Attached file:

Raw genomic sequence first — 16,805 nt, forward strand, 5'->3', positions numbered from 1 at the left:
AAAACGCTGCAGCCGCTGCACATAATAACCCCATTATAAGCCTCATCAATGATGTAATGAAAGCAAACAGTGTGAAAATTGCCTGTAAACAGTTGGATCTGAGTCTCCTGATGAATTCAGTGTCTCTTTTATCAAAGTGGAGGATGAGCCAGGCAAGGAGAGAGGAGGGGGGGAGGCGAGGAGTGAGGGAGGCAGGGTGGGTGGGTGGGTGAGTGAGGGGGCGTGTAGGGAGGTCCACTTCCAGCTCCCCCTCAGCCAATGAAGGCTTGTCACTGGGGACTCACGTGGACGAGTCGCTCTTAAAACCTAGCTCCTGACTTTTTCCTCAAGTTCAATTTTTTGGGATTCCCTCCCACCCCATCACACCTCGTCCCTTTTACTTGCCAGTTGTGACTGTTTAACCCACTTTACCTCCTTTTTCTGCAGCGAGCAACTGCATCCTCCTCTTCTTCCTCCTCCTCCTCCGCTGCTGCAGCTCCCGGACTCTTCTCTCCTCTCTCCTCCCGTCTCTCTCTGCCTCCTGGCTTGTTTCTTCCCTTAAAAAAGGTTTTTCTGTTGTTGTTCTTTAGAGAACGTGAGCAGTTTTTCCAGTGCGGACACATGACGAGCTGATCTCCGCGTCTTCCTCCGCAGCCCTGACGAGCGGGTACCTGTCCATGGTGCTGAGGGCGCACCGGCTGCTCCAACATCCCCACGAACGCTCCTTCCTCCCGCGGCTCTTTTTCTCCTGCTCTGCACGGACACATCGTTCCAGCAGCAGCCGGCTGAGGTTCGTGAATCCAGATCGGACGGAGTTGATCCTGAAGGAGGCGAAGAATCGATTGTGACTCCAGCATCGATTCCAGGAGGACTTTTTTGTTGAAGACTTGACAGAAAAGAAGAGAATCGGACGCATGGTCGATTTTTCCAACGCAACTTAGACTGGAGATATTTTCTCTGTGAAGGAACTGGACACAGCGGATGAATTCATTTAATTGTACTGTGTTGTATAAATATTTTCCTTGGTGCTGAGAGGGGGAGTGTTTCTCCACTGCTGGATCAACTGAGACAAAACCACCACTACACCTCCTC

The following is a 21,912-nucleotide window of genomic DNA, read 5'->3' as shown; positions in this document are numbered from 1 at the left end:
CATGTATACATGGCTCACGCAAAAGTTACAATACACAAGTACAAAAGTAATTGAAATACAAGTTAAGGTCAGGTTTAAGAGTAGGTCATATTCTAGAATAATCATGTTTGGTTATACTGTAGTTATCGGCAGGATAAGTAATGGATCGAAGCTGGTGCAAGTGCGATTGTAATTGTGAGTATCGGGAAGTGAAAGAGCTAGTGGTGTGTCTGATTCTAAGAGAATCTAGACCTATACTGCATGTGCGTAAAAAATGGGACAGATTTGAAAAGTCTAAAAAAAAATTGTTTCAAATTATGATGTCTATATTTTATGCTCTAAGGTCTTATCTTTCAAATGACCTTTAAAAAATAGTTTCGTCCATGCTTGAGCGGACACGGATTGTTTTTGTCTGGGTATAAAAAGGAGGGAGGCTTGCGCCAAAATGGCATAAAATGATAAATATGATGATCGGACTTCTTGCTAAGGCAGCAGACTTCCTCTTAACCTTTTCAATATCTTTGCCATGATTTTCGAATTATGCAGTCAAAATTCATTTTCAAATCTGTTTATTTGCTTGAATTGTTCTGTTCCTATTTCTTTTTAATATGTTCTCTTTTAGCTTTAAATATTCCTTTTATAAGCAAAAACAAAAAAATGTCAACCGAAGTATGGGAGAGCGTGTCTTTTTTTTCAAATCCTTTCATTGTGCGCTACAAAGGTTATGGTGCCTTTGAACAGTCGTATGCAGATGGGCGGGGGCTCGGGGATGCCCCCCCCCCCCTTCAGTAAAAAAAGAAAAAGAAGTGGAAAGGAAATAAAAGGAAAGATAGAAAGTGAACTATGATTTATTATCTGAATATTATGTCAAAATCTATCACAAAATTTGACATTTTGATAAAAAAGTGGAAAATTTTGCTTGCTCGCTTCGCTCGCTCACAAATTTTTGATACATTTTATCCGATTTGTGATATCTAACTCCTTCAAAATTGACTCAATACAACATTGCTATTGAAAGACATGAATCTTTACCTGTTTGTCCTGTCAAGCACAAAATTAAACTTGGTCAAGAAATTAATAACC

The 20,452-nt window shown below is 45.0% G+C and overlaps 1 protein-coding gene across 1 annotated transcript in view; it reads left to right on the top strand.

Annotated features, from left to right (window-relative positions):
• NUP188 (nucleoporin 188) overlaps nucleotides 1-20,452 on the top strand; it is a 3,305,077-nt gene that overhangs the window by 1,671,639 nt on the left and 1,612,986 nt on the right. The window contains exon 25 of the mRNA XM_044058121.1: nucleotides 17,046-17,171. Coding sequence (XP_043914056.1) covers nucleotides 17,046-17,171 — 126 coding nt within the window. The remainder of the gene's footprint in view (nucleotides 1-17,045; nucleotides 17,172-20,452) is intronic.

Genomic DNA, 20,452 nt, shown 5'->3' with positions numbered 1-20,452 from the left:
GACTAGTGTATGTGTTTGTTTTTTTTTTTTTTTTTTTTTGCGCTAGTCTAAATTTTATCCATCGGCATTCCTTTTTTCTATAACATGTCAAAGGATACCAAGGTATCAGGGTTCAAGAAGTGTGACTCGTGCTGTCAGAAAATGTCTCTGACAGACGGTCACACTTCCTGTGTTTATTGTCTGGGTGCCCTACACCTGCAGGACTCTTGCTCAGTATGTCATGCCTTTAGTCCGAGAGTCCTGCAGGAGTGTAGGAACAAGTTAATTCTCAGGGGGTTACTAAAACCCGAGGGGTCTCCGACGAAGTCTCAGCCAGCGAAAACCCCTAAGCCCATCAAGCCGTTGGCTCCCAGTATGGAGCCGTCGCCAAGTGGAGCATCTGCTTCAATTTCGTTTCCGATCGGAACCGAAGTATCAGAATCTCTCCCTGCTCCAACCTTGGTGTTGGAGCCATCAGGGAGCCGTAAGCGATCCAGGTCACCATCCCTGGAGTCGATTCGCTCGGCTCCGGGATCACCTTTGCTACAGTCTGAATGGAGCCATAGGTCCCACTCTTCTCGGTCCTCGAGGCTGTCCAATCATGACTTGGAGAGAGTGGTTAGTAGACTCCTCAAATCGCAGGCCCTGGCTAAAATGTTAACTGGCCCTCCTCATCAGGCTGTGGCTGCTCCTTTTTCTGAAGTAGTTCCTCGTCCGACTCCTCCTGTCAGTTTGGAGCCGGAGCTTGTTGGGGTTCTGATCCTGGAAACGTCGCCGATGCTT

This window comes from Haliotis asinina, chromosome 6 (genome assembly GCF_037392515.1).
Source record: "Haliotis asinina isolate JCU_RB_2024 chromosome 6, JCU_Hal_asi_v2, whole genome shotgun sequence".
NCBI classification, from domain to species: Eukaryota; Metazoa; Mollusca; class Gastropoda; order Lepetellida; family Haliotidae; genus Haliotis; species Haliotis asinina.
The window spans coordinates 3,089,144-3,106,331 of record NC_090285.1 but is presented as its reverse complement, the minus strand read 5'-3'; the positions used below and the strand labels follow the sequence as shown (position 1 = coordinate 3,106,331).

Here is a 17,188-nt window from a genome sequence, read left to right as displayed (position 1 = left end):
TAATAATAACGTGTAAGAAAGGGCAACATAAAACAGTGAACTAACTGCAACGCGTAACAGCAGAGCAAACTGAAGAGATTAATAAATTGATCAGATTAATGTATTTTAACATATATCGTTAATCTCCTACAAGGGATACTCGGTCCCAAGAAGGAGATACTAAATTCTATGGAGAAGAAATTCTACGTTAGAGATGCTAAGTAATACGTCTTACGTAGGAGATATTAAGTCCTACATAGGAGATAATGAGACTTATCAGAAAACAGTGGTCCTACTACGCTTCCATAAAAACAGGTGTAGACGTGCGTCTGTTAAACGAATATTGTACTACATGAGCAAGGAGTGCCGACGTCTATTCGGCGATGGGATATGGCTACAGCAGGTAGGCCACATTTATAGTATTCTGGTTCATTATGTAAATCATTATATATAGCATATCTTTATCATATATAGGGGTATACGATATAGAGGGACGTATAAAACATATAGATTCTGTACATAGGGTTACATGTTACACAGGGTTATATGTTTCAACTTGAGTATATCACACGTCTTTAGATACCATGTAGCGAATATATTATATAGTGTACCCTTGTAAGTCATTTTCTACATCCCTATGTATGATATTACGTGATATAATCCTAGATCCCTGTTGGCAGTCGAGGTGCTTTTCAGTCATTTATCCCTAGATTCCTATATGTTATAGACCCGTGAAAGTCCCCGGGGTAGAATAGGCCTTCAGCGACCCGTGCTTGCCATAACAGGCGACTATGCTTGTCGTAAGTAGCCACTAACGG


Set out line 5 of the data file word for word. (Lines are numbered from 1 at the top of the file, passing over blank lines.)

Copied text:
The 20,452-nt window shown below is 45.0% G+C and overlaps 1 protein-coding gene across 1 annotated transcript in view; it reads left to right on the top strand.